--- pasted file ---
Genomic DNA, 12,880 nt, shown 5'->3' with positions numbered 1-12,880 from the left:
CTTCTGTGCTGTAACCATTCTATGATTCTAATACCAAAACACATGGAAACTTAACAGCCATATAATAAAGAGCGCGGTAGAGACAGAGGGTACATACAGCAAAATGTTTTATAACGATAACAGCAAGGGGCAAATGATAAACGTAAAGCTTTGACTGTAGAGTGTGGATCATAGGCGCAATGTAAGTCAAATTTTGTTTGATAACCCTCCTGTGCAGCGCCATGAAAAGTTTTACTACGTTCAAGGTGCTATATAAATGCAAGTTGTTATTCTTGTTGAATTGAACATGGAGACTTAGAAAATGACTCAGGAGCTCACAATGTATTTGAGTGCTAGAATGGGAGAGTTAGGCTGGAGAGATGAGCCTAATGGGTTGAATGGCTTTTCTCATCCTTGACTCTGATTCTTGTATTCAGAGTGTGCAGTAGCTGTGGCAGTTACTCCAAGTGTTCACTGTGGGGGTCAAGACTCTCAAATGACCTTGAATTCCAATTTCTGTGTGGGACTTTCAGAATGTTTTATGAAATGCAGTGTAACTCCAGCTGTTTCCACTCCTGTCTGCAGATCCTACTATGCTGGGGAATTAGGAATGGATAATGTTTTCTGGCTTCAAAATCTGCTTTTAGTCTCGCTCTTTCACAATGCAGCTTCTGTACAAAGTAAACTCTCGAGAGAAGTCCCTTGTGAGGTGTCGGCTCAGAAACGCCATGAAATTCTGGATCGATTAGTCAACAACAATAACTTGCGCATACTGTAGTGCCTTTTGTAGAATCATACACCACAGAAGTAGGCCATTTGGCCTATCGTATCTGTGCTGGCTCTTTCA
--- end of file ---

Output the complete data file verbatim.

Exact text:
Genomic DNA, 12,880 nt, shown 5'->3' with positions numbered 1-12,880 from the left:
CTTCTGTGCTGTAACCATTCTATGATTCTAATACCAAAACACATGGAAACTTAACAGCCATATAATAAAGAGCGCGGTAGAGACAGAGGGTACATACAGCAAAATGTTTTATAACGATAACAGCAAGGGGCAAATGATAAACGTAAAGCTTTGACTGTAGAGTGTGGATCATAGGCGCAATGTAAGTCAAATTTTGTTTGATAACCCTCCTGTGCAGCGCCATGAAAAGTTTTACTACGTTCAAGGTGCTATATAAATGCAAGTTGTTATTCTTGTTGAATTGAACATGGAGACTTAGAAAATGACTCAGGAGCTCACAATGTATTTGAGTGCTAGAATGGGAGAGTTAGGCTGGAGAGATGAGCCTAATGGGTTGAATGGCTTTTCTCATCCTTGACTCTGATTCTTGTATTCAGAGTGTGCAGTAGCTGTGGCAGTTACTCCAAGTGTTCACTGTGGGGGTCAAGACTCTCAAATGACCTTGAATTCCAATTTCTGTGTGGGACTTTCAGAATGTTTTATGAAATGCAGTGTAACTCCAGCTGTTTCCACTCCTGTCTGCAGATCCTACTATGCTGGGGAATTAGGAATGGATAATGTTTTCTGGCTTCAAAATCTGCTTTTAGTCTCGCTCTTTCACAATGCAGCTTCTGTACAAAGTAAACTCTCGAGAGAAGTCCCTTGTGAGGTGTCGGCTCAGAAACGCCATGAAATTCTGGATCGATTAGTCAACAACAATAACTTGCGCATACTGTAGTGCCTTTTGTAGAATCATACACCACAGAAGTAGGCCATTTGGCCTATCGTATCTGTGCTGGCTCTTTCA